Soon we were on the autoroute and there was less to see. We sat for a while saying nothing, both smiling now and then. I'd guess we were probably both amused by the situation and were wondering what the other was thinking. I closed my eyes for a few minutes, hoping it might take any sense of pressure off her. After a while she began to rustle things in her bag. She tapped my arm cautiously and I opened my eyes. I was being offered a croissant with roughly cut pieces of camembert inside. We went through the usual politenesses of me graciously refusing, her insisting and me accepting, then me getting an apple out of my backpack, cleaning it on my shirt and cutting it with my penknife onto my small tin plate.
"Hvala," she said.
"No, thank you," I replied.
We laughed together. I saw the couple opposite smiling to each other, knowingly. We must have seemed childish to them I suppose. Or maybe they were remarking that we were getting on well together.

Time passed. At various points we could see other passengers going up to ask the drivers if we could stop for a toilet break. They were curtly told to go away. After an hour or so the number of sufferers had increased and people had become angry in their desperation. In response, the drivers had become more determined not to stop. Finally a vociferous young American woman crouched down in the stairwell by the door and began adjusting her clothing to take a leak right there. Incensed, the driver veered onto the grass verge at the side of the highway and skidded to a stop to let her out. Despite their trying to block the aisle, there was a mass exodus.

The two drivers waved fists at the American woman and remonstrated aggressively in Turkish as we all climbed back on. She in return let forth a tirade of her own threats regarding what they could go do with themselves. One of the drivers consulted a pocket notebook before standing in the aisle, pounding his chest and repeatedly shouting "I am driver!!"
The rest of us clapped. People began shouting "I am Spartacus!" which I don't think the drivers understood. But it further enraged them. Their authority had been challenged, their pride hurt. It did not bode well for future stops or the general quality of driving – although that could hardly have got much worse.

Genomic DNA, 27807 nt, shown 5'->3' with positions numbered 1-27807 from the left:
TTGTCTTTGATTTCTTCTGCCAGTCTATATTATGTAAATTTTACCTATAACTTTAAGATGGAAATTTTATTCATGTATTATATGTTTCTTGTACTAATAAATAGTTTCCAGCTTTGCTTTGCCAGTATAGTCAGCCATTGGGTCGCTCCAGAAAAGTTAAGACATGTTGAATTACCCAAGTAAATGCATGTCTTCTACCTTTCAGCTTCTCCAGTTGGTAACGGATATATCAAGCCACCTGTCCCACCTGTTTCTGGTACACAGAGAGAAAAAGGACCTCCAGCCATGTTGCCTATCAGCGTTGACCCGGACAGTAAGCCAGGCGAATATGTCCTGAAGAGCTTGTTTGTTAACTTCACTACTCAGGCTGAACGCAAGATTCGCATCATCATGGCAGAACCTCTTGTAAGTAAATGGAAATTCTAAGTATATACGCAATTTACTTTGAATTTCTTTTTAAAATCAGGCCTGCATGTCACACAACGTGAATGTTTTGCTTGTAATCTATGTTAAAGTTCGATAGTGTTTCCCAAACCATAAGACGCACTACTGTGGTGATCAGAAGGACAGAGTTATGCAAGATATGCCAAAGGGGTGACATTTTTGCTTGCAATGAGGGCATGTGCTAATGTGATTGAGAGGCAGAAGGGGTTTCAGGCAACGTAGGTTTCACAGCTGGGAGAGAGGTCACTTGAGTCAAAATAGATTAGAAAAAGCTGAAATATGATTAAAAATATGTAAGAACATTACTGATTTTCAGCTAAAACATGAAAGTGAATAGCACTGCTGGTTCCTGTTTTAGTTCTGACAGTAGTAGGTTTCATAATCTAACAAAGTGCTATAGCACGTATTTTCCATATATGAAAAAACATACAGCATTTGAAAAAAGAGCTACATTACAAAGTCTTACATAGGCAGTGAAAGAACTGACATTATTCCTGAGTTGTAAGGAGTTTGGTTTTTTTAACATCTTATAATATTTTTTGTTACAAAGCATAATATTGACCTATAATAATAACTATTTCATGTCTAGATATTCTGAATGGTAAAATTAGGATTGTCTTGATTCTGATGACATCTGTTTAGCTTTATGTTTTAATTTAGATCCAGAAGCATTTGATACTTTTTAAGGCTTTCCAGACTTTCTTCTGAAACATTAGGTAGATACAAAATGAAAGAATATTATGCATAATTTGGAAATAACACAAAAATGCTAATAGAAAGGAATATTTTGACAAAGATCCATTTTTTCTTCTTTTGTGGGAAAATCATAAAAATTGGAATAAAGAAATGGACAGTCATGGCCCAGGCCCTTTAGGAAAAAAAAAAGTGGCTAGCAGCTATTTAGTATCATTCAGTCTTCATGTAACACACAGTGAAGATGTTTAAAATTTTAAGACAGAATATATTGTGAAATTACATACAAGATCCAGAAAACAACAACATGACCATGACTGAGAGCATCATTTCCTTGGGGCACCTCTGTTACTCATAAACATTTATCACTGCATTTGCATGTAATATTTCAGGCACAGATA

More language learning ensued after our entertaining interlude. Dara and I learned each other's words for quite a few general things before finally I dropped off to sleep. Now limited to one cramped seat I was far from comfortable, but I didn't mind. It was dark when I next awoke and found Dara curled up like a cat with her head resting in my lap. She was fast asleep. Somehow I found her look of secure contentment overwhelmingly flattering. I had known her but a few hours yet there was an undeniable closeness between us – a level of trust – as if we had been friends since childhood.
The language of love has no words.

Viator in Montenegro

And then it was morning. The sun was shining and Montenegro was unexpectedly beautiful. Everything was beautiful to me that morning. It seemed inexplicable that my heart should ache so much to leave her behind. But she was returning to her family and it did not seem right to intrude. She had offered. Somehow with minimal language she had suggested I come with her and meet her family, but it had seemed wrong to me. I think I worried it might seem too eager perhaps, yet as soon as the bus crossed into Greece I knew I should have gone with her. I couldn't get her angelic face out of my head – those sparkling eyes looking up at me as she waved and blew a kiss while the bus roared off. I heard the couple opposite sigh in disappointment. I still wonder about it now, how that decision might have changed my life.

In the late 60's / early 70's some buses went all the way to Afghanistan 

I often wonder where some of those buses are now (image courtesy of

I mourn the death of the Magic Bus era. 

If you would like to read the bestselling travel book 'Long Road, Hard Lessons' by Mark Swain, you can find this and his collections of short stories on Amazon, Smashwords etc.